Page 7 - Foreign Service Journal - October, 2012b

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THE FOREIGN SERVICE JOURNAL
|
OCTOBER 2012
7
or several years now, our military
leadership has called repeat-
edly for an enhanced diplomatic
capacity that can meet the mul-
tiplicity of complex contemporary chal-
lenges our nation faces, from terrorism to
climate change. Can we build a stronger
institutional capacity without a career
Foreign Service that develops a deep
senior bench of top-quality professional
diplomats?
As the following charts illustrate, the
trend has been in the opposite direction.
(Te data are drawn from the Web site
of the State Department’s Ofce of the
Historian.)
Exhibit 1 shows the top leadership
positions (deputy secretaries, under-
secretaries, assistant secretaries and
counselor) at the State Department in
periodic snapshots, starting in 1975. Te
total number of positions in this category
has grown from 18 to 33 over 37 years.
Meanwhile, the number of active duty
Foreign Service positions has decreased,
from 11 to 9, and the relative FS share has
fallen from 61 percent to 27.
Exhibit 2 shows an additional group:
the 35 special envoys, representatives,
advisers and coordinators in place today.
Of these, only fve slots (14 percent) are
flled by active-duty Foreign Service
ofcers.
Tis is only a sliver of
the data that AFSA has
started to collect and
examine. But it is more than enough to
trigger a host of sobering questions, start-
ing with this: If the trend continues, for
how much longer will the United States
have a professional diplomatic service?
How can we maintain the quality,
integrity, motivation and professional-
ism of the career Foreign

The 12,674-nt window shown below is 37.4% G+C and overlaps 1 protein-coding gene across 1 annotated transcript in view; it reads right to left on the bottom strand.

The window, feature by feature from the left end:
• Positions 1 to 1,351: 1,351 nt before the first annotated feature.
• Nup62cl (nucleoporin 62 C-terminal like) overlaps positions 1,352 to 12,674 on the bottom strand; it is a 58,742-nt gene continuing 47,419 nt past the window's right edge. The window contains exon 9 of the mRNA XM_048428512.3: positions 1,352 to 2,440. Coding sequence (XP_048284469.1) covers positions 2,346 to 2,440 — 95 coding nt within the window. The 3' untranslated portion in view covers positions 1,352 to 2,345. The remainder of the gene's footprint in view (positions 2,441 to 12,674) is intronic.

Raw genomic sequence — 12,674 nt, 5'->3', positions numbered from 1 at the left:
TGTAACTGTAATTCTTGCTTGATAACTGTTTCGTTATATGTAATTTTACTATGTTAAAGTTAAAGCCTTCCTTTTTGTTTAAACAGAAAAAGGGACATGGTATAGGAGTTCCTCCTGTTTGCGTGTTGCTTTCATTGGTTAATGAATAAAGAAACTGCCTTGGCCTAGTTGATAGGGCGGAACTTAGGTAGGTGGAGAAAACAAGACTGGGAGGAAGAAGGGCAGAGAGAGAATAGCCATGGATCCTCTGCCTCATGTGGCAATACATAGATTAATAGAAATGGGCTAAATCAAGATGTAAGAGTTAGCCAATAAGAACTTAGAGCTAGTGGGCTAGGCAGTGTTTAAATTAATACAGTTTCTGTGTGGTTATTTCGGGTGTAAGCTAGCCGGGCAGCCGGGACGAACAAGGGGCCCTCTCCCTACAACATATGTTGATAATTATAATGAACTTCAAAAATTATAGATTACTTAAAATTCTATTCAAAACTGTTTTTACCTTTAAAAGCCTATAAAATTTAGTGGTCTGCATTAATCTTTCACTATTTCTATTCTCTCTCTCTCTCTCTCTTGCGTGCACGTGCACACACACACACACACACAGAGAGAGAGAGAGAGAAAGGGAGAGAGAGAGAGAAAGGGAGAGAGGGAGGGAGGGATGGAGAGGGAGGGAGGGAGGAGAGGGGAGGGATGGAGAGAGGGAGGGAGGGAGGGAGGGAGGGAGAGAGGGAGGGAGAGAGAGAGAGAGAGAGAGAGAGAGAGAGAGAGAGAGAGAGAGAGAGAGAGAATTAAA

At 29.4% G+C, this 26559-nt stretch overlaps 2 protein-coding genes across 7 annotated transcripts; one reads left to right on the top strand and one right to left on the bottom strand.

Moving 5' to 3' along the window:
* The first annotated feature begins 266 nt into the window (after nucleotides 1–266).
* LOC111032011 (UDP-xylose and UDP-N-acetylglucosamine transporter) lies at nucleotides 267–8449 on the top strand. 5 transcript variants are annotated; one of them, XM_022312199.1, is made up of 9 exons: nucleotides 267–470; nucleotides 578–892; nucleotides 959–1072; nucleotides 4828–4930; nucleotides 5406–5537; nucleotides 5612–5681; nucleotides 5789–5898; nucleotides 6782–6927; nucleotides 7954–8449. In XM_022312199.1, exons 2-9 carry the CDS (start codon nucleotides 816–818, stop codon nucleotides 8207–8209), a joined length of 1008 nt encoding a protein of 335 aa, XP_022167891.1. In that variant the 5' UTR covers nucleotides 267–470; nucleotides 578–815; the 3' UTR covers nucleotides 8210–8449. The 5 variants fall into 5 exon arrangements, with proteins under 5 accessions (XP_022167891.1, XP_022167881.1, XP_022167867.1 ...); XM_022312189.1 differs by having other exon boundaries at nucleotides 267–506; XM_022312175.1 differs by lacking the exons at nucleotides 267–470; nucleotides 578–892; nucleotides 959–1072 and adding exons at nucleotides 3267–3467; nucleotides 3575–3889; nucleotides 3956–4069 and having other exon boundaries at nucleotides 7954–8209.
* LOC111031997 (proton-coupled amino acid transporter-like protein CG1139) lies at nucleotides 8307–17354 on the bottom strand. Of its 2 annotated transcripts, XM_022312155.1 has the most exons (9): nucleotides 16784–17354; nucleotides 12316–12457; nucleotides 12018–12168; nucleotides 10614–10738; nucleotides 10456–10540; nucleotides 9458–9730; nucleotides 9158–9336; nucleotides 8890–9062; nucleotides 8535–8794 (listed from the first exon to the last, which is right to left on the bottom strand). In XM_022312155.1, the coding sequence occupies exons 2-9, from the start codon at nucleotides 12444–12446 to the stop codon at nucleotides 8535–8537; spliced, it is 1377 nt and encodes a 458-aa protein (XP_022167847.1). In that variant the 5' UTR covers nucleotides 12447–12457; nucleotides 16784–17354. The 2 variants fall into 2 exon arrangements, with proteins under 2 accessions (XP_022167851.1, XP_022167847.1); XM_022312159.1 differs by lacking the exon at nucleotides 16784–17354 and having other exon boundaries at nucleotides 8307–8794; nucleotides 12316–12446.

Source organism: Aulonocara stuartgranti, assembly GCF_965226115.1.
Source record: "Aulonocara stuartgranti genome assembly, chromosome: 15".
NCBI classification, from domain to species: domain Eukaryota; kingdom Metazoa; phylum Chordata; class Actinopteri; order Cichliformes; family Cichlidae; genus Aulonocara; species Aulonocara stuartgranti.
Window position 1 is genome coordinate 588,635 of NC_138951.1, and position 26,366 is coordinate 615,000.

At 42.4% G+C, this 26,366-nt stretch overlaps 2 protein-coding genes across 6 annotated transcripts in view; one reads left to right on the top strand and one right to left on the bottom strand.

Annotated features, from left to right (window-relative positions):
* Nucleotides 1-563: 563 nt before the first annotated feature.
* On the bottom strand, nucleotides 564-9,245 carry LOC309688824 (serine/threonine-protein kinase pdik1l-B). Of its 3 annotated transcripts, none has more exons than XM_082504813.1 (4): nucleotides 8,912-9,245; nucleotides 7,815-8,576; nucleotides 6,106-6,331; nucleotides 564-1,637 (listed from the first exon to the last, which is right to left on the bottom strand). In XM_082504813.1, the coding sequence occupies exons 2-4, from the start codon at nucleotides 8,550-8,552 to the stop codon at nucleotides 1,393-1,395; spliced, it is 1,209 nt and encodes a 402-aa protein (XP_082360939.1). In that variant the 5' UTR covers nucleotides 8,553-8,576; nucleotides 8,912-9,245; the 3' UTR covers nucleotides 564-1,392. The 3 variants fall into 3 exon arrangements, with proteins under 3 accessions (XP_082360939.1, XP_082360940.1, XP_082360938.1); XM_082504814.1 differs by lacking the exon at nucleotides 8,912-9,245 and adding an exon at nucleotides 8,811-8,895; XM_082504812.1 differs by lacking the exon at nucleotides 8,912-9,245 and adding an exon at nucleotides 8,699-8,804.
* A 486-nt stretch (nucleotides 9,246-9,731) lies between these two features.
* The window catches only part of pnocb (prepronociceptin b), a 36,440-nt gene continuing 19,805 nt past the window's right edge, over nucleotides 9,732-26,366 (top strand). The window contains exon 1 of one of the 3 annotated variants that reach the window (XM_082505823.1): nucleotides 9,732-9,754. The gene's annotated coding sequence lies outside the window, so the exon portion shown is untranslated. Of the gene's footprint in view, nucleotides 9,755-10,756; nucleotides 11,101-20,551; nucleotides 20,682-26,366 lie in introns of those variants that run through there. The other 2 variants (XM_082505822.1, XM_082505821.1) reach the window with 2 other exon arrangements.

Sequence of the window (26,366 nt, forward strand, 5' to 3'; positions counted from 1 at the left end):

Service if three-quarters of
the senior leadership posi-
tions in the Department of
State are flled by political
appointments? What impact
does this trend have on its
institutional memory, to
say nothing of the personal
networks built over years
that are so vital for success-
ful diplomacy?
Only an institution with
a strong career diplomatic
service can give sound, can-
did advice to political lead-
ers in order to shape policy
and implement it efectively.
Can we really expect such
advice from an institutional
leadership overwhelmingly
drawn from the advocates of
one party or the other, which
changes hands with every
new administration?
In today’s world, it is hard
to argue that the United
States can aford to make
mistakes on the diplomatic
front because of our military superior-
ity and the strength of our economy, or
simply because we are the “indispens-
able nation.” Te questions raised above
lie at the heart of the future of American
diplomacy and the role we desire to play
overseas in the coming decades.
Please contact me at Johnson@afsa.
org to share your thoughts.
n
Diplomatic Capacity Needs
Professional Institutional Leadership
BY SUSAN R . JOHNSON
PRESIDENT’S VIEWS
Susan R. Johnson is the president of the American Foreign Service Association.
F
Exhibit 2
Exhibit 1
FS Active
Recalled
Other
4
5
26
FS Active
FS Retired/Recalled
Other
0
5
10
15
20
25
30
35
1975 1995 2005
2012